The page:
hard pass

In Niger, army confirms it has overthrown Mohamed Bazoum

By Justine Spiegel, Mathieu Olivier

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Posted on July 27, 2023 06:45

Screenshot of the Nigerien officers announcing that Mohamed Bazoum had been deposed, 27 July, on ORTN. © ORTN – Télé Sahel.
Screenshot of the Nigerien officers announcing that Mohamed Bazoum had been deposed, 27 July, on ORTN. © ORTN – Télé Sahel.

On the night of 26 to 27 July, Nigerien military personnel announced that they had seized power. But the coup d’état is “not complete”, says a source.

On 26 July, at around 11.30pm, the Nigerien army announced the creation of a Conseil National de Sauvegarde de la Patrie (CNSP) (national council for the salvation of the homeland), as well as the suspension of the constitution and the establishment of a curfew. The borders are also closed until further notice.

Colonel Amadou Abdramane, dressed in blue military uniform, briefly addressed the nation on national television in a declaration filmed at the Garde Presidentielle, near the president’s residence.

During the day, the putschists had requisitioned a team of technicians to film the address, which they were later able to broadcast when a section of the army guarding the national television studios chose to join them. A source loyal to Mohamed Bazoum confirms that the putschists have control of the national media.

In the broadcast, Col. Abdramane said: “We have decided to end the regime as you know it. This follows the continuous deterioration of the security situation, and poor economic and social governance. We reaffirm our wish to respect all the commitments undertaken by Niger. We reassure the national and international community that we will respect of the physical and moral integrity of the deposed authorities in accordance with the principles of human rights.”

Bazoum’s fate uncertain

Behind him, among the ranks, was General Abdourahmane Tchiani and his number two, Col. Ibroh Amadou Bacharou, the leaders of the presidential guard who turned against Bazoum. Also present was Gen. Moussa Salaou Barmou, the head of the special forces, and the second in command of the national guard, Ahmed Sidian, who was the aide-de-camp of the former prime minister Brigi Rafini. The details of the power grab are still not yet known.

For now, uncertainty also surrounds the fate of Mohamed Bazoum, who has been detained at his residence since the morning of 26 July by elements of the presidential guard. According to our information, his wife and his son Salem are with him, while his daughters are currently in Paris.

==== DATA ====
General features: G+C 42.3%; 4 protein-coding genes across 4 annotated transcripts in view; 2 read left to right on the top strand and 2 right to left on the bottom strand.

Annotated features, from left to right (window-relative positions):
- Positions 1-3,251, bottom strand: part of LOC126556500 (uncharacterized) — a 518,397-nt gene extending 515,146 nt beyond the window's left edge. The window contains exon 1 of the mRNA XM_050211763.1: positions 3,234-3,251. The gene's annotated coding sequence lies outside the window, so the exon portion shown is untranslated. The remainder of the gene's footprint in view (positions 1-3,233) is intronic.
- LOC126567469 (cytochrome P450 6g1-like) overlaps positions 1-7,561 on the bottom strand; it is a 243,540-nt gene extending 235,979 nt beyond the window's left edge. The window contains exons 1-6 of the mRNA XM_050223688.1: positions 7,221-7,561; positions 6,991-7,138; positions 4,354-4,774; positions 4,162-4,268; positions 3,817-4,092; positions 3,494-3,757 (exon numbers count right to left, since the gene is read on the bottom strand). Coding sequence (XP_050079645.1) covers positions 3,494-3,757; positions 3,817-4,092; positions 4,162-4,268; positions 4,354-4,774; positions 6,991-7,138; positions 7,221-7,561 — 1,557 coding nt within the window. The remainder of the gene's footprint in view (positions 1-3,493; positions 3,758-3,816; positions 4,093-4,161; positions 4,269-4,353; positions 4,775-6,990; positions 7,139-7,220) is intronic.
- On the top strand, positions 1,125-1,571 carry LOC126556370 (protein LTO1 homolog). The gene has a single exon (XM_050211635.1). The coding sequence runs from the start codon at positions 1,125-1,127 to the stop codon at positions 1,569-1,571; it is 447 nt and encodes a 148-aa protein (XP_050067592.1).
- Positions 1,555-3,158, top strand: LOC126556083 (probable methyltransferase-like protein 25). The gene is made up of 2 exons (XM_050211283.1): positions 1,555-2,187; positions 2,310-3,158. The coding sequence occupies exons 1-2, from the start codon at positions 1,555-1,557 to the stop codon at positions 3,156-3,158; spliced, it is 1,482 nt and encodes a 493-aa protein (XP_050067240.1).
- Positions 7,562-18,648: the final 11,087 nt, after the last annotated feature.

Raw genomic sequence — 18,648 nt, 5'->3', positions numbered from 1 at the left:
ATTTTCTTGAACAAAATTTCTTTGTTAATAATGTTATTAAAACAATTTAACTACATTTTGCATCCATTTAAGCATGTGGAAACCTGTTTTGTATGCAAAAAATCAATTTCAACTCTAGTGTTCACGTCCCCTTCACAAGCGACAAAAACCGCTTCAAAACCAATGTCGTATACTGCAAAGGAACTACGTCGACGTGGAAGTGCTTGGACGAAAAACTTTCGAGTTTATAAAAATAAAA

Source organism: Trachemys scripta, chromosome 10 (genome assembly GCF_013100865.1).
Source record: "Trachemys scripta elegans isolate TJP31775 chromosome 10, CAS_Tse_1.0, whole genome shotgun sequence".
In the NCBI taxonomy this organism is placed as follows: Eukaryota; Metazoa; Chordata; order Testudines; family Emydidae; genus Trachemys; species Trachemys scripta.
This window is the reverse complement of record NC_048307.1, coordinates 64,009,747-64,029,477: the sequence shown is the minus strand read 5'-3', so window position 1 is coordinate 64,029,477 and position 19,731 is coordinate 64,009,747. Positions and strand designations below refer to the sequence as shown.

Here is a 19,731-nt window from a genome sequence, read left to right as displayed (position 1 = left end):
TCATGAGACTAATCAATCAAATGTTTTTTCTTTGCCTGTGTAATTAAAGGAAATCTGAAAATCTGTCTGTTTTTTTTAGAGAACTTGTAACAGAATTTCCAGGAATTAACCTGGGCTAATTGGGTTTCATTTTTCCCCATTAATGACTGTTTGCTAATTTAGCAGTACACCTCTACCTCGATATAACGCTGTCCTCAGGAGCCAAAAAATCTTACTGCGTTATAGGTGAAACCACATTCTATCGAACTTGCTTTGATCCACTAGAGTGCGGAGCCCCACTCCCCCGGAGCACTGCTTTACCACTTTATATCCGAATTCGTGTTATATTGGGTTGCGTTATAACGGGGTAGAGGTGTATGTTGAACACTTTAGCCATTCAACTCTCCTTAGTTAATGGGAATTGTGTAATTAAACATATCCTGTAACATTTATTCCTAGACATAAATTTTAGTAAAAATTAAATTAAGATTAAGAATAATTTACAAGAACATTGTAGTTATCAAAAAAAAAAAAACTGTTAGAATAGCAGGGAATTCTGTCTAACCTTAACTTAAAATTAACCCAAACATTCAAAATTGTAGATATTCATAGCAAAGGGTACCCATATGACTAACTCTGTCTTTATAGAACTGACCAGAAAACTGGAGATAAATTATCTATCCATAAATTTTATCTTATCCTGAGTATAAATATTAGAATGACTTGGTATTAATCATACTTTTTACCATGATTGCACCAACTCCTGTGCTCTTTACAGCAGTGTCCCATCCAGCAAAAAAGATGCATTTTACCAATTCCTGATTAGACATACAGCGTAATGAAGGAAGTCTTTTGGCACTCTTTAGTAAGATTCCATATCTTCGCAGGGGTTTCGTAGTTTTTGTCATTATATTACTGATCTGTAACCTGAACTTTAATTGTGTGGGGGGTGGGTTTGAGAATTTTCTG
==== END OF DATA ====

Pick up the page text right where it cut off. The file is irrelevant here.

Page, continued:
Massaoudou head of a resistance government

In the early hours of Thursday, 27 July, Mohammed Bazoum responded on the platform X (formerly Twitter): ‘Our hard-won achievements will be safeguarded. All Nigeriens who love democracy and freedom will ensure it,’ he wrote on his personal account. This message was also shared on the Nigerien presidency’s account.

In a series of messages on social networks, in which he presents himself as the ‘interim head of government’, the minister of foreign affairs, Hassoumi Massoudou, called on ‘all democrats, on all patriots, to thwart this perilous adventure for our country’.

“We do not consider this a fait accompli,” he also told France 24.

The former Nigerien president Mahamadou Issoufou is free to move under the protection of the presidential guard. He saw Gen. Tchiani several times on Wednesday to negotiate, without success.

The army divided

On Thursday morning, a source in the presidency asserted that the coup d’etat was not completed. “President Bazoum remains in office,” they told The Africa Report. Bazoum and his foreign minister, Massaoudou – now the head of a government resisting the coup – still hope to obtain the support of at least part of the Nigerien army, which would dissociate itself from the NCSH.

This takeover announced by the army caught Bazoum’s entourage by surprise. The head of the Nigerien army, Abdou Sidikou Issa, has said nothing since the beginning of the coup attempt, and neither has his predecessor, Salifou Modi, which gives Bazoum’s supporters hope that the army may yet come through in their support. “It’s 50-50,” says one of Bazoum’s advisers about the level of support between the putschists and loyalists.

Bazoum and Massaoudou – who was defence minister under Issoufou – also pin their hopes on mediation by the Economic Community of West African States (ECOWAS) and the intervention of the Beninese president, Patrice Talon, who was due to arrive in Niamey on Thursday.

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